"When you have finished tithing every tithe of your produce...you shall say
before G-d your L-rd, 'I have removed the holy things from the house and I
have also given it to the Levite, the convert, the orphan and the widow
according to whatever commandment You have commanded me; I have not
transgressed any of your commandments and I have not forgotten.'"
(Devarim/Deuteronomy 26:12-13) At the end of the three-year tithing cycle,
after ascertaining that all tithes were indeed distributed, all Jewish
landowners are commanded to go to the Bais HaMikdash (Holy Temple in
Jerusalem) and proclaim that all the tithes were given as we were
commanded. This process is referred to as the "Confession of the
Tithes." The verse appears to be a simple statement of compliance with the
will of the Master of the Universe by saying that we have done everything
that He commanded us to do. How can this be called a confession?
Rabbi Yissocher Frand (Rosh Yeshiva at Ner Israel Rabbinical College in
Baltimore) offers an insight into what we should be doing at this time of
the year so close to the Day of Judgment.
We read in Eichah/Lamentations (3:40) "Let us search and examine our ways
and return to G-d." What does it mean to "search our ways"? Some have a
tendency of looking at themselves and saying, "I'm a pretty good person.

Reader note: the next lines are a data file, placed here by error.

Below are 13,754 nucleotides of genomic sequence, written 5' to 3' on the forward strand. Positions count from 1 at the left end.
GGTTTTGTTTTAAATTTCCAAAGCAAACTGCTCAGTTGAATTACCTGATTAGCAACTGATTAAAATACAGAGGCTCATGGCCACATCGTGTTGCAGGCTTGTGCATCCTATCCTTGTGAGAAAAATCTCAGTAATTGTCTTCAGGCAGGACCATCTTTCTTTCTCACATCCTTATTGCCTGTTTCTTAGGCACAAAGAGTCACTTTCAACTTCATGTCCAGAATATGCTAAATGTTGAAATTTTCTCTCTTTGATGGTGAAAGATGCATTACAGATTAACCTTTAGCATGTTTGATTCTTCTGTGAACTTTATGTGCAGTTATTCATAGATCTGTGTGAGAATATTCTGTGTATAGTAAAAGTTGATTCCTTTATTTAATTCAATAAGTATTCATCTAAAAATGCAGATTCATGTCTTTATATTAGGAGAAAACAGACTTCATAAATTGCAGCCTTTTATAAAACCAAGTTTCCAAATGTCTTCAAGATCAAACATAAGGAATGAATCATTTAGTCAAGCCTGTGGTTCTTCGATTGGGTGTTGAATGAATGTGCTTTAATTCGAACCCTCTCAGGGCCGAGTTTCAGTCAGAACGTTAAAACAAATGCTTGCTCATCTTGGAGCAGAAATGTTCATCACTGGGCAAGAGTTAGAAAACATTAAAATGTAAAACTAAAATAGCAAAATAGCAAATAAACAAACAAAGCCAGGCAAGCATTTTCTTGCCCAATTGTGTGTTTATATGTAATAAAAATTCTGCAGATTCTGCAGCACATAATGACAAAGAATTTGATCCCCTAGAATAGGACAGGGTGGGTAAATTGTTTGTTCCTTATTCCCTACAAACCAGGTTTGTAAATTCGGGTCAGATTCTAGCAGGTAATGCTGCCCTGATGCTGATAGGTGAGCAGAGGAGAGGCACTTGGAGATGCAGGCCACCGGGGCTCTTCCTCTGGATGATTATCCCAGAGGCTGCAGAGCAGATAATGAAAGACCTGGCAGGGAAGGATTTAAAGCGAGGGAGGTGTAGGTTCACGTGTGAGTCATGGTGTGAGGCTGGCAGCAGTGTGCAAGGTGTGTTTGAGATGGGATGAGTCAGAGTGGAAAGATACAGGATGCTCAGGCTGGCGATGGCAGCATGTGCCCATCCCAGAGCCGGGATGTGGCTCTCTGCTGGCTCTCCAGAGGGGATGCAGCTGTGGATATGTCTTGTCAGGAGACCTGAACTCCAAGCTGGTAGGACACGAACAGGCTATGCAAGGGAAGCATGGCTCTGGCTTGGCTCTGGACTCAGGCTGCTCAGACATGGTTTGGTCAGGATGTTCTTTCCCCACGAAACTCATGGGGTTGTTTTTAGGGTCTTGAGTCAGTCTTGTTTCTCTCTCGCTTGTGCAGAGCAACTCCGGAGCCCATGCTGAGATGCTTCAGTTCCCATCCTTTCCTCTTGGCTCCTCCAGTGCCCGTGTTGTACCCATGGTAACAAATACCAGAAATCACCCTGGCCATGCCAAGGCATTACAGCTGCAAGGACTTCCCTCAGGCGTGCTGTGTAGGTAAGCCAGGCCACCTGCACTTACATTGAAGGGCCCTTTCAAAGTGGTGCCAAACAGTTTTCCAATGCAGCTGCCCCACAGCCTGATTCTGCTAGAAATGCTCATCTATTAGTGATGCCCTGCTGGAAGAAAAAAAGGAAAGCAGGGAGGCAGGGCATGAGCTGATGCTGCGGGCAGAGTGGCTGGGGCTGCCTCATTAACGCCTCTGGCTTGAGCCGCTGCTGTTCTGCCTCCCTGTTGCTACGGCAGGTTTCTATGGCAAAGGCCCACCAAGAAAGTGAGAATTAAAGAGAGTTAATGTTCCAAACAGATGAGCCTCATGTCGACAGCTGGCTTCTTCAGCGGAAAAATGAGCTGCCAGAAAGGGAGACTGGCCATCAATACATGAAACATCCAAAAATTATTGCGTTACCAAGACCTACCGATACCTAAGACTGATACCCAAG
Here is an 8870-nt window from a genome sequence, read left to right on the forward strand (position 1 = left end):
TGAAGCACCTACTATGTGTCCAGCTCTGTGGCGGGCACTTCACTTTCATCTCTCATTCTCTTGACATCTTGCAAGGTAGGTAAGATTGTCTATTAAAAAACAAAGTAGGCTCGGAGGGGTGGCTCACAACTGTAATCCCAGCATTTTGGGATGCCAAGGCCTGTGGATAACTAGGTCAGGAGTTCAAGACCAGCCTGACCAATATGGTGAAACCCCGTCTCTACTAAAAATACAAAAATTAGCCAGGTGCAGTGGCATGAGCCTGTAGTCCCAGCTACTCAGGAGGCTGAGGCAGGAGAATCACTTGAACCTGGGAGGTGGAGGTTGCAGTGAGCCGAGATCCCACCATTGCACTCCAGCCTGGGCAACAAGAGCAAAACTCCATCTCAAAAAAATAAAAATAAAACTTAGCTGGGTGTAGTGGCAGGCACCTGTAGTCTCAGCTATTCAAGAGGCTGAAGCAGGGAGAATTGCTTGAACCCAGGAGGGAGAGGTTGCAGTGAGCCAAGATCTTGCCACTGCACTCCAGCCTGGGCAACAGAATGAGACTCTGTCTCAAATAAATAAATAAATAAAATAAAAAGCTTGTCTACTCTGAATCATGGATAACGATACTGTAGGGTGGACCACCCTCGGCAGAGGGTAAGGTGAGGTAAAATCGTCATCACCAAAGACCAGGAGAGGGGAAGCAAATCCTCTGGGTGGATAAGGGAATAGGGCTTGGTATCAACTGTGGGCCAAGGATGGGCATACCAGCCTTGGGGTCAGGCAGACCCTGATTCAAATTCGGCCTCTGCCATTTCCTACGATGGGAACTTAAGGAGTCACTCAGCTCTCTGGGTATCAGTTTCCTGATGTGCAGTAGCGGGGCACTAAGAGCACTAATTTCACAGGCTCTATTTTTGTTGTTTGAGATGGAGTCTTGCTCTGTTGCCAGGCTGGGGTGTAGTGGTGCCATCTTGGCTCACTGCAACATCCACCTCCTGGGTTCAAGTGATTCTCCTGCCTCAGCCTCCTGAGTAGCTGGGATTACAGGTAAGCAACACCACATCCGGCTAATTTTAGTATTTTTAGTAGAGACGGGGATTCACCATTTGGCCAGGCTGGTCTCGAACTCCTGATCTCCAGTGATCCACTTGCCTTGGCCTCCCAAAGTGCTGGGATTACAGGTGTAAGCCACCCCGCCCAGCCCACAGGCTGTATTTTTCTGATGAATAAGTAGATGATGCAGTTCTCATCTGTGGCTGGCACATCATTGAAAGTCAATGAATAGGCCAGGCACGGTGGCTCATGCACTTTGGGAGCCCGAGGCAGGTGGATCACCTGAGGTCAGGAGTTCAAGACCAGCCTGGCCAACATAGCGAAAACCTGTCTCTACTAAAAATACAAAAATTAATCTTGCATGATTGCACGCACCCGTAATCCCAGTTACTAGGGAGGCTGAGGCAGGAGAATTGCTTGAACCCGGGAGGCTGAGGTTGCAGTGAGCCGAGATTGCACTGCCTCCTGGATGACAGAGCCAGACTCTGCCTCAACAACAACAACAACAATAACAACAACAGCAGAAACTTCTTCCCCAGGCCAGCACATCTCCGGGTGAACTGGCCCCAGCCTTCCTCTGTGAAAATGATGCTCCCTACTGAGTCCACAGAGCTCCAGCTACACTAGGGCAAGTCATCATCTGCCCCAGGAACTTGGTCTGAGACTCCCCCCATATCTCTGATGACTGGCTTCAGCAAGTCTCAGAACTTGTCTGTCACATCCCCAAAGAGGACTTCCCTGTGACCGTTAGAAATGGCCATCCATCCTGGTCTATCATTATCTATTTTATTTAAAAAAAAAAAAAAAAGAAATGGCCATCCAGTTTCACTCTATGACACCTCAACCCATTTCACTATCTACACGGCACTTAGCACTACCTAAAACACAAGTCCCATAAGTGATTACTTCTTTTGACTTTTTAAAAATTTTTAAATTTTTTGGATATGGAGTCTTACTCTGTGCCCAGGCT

I'm kind to people and stay away from sin." This is a conclusion readily
reached with shallow introspection, looking only at the surface. However,
by delving deeper (as uncomfortable as it may be) we will find numerous of
flaws. Even if at one level of depth all appears to be "clean", we must
always dig deeper and find those small ways that we can be better. This
process is called "searching our ways."
A careful analysis of the text of the confession of the tithes finds this
point embedded there as well. The proclamation is not "I did every
commandment You commanded me." Rather the text states, "according to
whatever commandment You have commanded me". This implies, "Although I
gave out all the tithes within my obligation, I may not have given them in
the best way. Perhaps I was late, or perhaps not with the best smile so the
poor person feels dignified." There is always room for improvement. Thus
it is the "confession of the tithes."
The month of Elul that precedes Rosh Hashana (the Jewish New Year) is a
time dedicated to introspection and taking spiritual inventory. No one of
us enjoys having to admit to a friend that we wronged them; how much
greater is the discomfort in confessing our misdeed before our Father, our
King. We must maintain our focus on our goal - the continued growth and
strength in our relationship with the Creator of the Universe - and the end
result - the most sublime pleasure available: a relationship with the Divine!
Have a good Shabbos!
Please forward your questions for Rabbi Gilden to
Kol HaKollel is a publication of the Milwaukee Kollel Center for Jewish
5007 West Keefe Avenue; Milwaukee, Wisconsin; 414-447-7999